Guys, I think we’re splitting hairs here a bit.
Leverage in any investment can be good or bad, it amplifies the consequences of the underlying investment.
Rob, you are quite right that in RE, provided the loan is not in default, you won’t be getting a margin call like you would with stocks if your investment value drops below the borrowed amount. Domus, this may change, but I doubt it, banks don’t need the hassle and expense of foreclosing on lenders. And they also know that RE always goes up, right ? 😉
If the metrics on the property still make sense, even if the value has dropped, so what. The value is only an issue if the owner wants to sell or refinance the property.
Domus, I don’t get your point on opportunity cost ?!? Haven’t you ever bought a stock that has flatlined for months/years ? How does opportunity cost work in that situation ?
I sell foreclosures. I’ve done so for years. I know how they work. I know that they are real. Banks lose money on them as a rule. They try to avoid them. Its not a case of banks acting “kindly” when liquidity is flowing. They act kindly if you make your payment. They don’t really care about the underlying value of the collateral if you do so. They don’t lose money if you make the payment. They will almost certainly lose money if they force a foreclosure for no good reason (and if they have a borrower willing to pay the going rate they really don’t have a good reason to foreclose, do they? After all, the liquidity is still flowing).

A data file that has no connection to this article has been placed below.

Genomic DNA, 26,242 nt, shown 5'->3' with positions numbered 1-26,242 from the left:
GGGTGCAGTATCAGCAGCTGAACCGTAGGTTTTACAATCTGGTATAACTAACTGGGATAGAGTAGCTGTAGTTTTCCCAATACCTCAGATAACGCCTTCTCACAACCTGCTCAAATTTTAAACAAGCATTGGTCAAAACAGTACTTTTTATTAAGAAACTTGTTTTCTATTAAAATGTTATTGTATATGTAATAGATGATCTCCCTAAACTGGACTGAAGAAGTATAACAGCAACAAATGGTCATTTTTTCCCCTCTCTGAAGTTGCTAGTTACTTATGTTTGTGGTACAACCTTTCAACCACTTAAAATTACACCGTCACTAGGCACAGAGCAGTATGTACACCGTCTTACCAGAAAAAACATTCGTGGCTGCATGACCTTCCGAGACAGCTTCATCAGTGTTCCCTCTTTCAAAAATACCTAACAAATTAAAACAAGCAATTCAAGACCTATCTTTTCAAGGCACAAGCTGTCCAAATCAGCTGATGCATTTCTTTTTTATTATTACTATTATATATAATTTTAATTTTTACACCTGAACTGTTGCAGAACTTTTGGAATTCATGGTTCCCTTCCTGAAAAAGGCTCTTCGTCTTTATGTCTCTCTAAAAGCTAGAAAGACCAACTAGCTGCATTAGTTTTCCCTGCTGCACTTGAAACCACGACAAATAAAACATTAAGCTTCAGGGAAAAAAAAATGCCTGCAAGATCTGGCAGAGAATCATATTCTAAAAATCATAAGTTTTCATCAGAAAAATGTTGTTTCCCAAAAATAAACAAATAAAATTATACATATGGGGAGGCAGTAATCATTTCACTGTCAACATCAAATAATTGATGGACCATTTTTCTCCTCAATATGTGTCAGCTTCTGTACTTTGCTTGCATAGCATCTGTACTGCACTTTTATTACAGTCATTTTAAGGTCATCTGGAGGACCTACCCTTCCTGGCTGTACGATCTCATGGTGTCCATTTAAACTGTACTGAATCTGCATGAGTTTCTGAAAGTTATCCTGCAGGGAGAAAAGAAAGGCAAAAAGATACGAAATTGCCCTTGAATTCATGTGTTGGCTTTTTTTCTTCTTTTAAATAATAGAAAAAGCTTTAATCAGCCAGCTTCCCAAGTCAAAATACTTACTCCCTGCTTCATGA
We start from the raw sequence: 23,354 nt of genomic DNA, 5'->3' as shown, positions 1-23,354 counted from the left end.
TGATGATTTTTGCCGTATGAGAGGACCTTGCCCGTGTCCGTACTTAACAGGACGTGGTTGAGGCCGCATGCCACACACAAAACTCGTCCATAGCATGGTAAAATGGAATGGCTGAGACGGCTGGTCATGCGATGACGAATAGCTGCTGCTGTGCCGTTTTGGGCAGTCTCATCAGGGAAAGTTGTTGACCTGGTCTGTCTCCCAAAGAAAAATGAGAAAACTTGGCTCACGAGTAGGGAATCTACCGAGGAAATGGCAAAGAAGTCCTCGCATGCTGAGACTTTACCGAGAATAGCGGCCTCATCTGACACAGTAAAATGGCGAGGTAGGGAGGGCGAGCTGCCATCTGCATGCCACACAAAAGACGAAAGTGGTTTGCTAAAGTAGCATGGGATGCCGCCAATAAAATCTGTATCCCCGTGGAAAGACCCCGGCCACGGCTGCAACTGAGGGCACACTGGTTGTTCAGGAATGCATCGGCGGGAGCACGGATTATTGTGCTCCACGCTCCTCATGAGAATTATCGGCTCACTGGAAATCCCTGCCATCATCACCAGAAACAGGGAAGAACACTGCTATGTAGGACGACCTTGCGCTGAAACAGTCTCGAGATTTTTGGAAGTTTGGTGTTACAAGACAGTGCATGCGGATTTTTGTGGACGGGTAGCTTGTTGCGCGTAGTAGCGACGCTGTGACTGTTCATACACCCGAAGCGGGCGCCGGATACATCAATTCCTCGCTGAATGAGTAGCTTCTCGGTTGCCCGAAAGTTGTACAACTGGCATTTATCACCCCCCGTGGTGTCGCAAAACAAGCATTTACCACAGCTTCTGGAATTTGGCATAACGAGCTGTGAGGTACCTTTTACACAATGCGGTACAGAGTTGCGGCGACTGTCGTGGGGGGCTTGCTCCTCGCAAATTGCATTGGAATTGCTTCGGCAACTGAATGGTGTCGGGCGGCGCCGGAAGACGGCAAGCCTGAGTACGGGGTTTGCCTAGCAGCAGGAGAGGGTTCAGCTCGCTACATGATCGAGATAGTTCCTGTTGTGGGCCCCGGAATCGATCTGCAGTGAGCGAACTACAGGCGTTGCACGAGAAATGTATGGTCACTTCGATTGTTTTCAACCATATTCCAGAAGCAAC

Banks are no more lenient now than they ever were. Foreclosures are rare because we have reverse gravity to bail out mistakes. The difference between banks and brokerage houses is that brokerage houses aren’t banks, while banks are. Obvious, right? One makes its money trading, and the other makes its money lending. Get far enough underwater with a brokerage and I’m sure it will say “Hey, Domus, do you see a bank sign outside our door”? Get far enough underwater with a bank and they’ll say “Can you make the payment”?
Opportunity cost is not ignored. It is the reason that investments are evaluated. Its why we have metrics. Real estate is held long term not because opportunity cost is ignored, but because long term tends to take advantage of inflation, tends to take advantage of appreciation, tends to take advantage of mortgage paydown, and tends to take the pain out of the market’s inevitable ups and downs. Real estate is also held long term precisely because you can mortgage it many times over: you don;t have to sell to extract equity, sellling triggers a tax expense, and mortgaging allows a tax deduction.
I think you might confuse people forgetting to consider things with people not spending a lot of time talking about the obvious. In my experience people who invest in real estate (and again, I’m not talking principal residence, but investment property) aren’t stupid. They generally just share their thoughts less than I do. I have never, for example, heard someone say “I’m buying real estate becasue it always goes up in value and I won’t have to pay the mortgage back”.